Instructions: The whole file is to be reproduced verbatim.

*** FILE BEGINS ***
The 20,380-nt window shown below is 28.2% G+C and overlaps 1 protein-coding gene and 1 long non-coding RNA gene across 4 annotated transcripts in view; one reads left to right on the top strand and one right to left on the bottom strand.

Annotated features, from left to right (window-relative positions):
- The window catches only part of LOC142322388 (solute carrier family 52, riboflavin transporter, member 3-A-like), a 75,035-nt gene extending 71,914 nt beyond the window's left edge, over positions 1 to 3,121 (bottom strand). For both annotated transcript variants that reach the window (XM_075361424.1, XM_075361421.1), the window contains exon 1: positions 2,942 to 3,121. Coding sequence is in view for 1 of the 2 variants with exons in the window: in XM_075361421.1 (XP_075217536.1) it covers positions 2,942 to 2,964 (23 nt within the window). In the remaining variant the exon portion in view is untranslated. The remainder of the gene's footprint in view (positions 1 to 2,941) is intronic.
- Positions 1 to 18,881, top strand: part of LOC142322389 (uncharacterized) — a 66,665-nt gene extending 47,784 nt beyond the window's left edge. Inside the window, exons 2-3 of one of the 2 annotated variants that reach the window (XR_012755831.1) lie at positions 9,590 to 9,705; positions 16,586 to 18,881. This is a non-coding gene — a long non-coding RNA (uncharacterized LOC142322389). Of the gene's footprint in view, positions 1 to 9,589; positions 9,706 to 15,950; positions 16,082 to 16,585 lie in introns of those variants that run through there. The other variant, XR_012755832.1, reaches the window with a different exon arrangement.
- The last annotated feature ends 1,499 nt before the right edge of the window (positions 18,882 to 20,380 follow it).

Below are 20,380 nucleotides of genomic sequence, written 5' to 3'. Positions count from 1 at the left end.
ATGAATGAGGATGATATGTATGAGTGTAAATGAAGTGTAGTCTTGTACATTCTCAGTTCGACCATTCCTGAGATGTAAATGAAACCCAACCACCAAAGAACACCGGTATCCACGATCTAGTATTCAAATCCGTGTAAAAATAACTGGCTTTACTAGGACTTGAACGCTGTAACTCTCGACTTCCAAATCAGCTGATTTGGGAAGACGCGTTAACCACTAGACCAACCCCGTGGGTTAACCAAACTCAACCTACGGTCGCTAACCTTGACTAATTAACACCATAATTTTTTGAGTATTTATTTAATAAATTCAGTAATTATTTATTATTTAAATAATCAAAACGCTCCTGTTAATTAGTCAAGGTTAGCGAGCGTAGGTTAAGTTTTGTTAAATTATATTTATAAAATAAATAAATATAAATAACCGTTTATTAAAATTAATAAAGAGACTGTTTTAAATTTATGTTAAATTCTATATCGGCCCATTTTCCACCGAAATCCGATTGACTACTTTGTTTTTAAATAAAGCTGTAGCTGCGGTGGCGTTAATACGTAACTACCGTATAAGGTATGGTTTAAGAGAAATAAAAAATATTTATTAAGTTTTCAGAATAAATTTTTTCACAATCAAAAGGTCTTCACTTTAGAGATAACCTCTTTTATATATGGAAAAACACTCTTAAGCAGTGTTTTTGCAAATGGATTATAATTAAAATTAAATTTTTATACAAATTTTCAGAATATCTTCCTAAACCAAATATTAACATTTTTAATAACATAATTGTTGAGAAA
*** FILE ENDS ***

The 20,380-nt window shown below is 28.2% G+C and overlaps 1 protein-coding gene and 1 long non-coding RNA gene across 4 annotated transcripts in view; one reads left to right on the top strand and one right to left on the bottom strand.

Annotated features, from left to right (window-relative positions):
- The window catches only part of LOC142322388 (solute carrier family 52, riboflavin transporter, member 3-A-like), a 75,035-nt gene extending 71,914 nt beyond the window's left edge, over positions 1 to 3,121 (bottom strand). For both annotated transcript variants that reach the window (XM_075361424.1, XM_075361421.1), the window contains exon 1: positions 2,942 to 3,121. Coding sequence is in view for 1 of the 2 variants with exons in the window: in XM_075361421.1 (XP_075217536.1) it covers positions 2,942 to 2,964 (23 nt within the window). In the remaining variant the exon portion in view is untranslated. The remainder of the gene's footprint in view (positions 1 to 2,941) is intronic.
- Positions 1 to 18,881, top strand: part of LOC142322389 (uncharacterized) — a 66,665-nt gene extending 47,784 nt beyond the window's left edge. Inside the window, exons 2-3 of one of the 2 annotated variants that reach the window (XR_012755831.1) lie at positions 9,590 to 9,705; positions 16,586 to 18,881. This is a non-coding gene — a long non-coding RNA (uncharacterized LOC142322389). Of the gene's footprint in view, positions 1 to 9,589; positions 9,706 to 15,950; positions 16,082 to 16,585 lie in introns of those variants that run through there. The other variant, XR_012755832.1, reaches the window with a different exon arrangement.
- The last annotated feature ends 1,499 nt before the right edge of the window (positions 18,882 to 20,380 follow it).

Below are 20,380 nucleotides of genomic sequence, written 5' to 3'. Positions count from 1 at the left end.
ATGAATGAGGATGATATGTATGAGTGTAAATGAAGTGTAGTCTTGTACATTCTCAGTTCGACCATTCCTGAGATGTAAATGAAACCCAACCACCAAAGAACACCGGTATCCACGATCTAGTATTCAAATCCGTGTAAAAATAACTGGCTTTACTAGGACTTGAACGCTGTAACTCTCGACTTCCAAATCAGCTGATTTGGGAAGACGCGTTAACCACTAGACCAACCCCGTGGGTTAACCAAACTCAACCTACGGTCGCTAACCTTGACTAATTAACACCATAATTTTTTGAGTATTTATTTAATAAATTCAGTAATTATTTATTATTTAAATAATCAAAACGCTCCTGTTAATTAGTCAAGGTTAGCGAGCGTAGGTTAAGTTTTGTTAAATTATATTTATAAAATAAATAAATATAAATAACCGTTTATTAAAATTAATAAAGAGACTGTTTTAAATTTATGTTAAATTCTATATCGGCCCATTTTCCACCGAAATCCGATTGACTACTTTGTTTTTAAATAAAGCTGTAGCTGCGGTGGCGTTAATACGTAACTACCGTATAAGGTATGGTTTAAGAGAAATAAAAAATATTTATTAAGTTTTCAGAATAAATTTTTTCACAATCAAAAGGTCTTCACTTTAGAGATAACCTCTTTTATATATGGAAAAACACTCTTAAGCAGTGTTTTTGCAAATGGATTATAATTAAAATTAAATTTTTATACAAATTTTCAGAATATCTTCCTAAACCAAATATTAACATTTTTAATAACATAATTGTTGAGAAA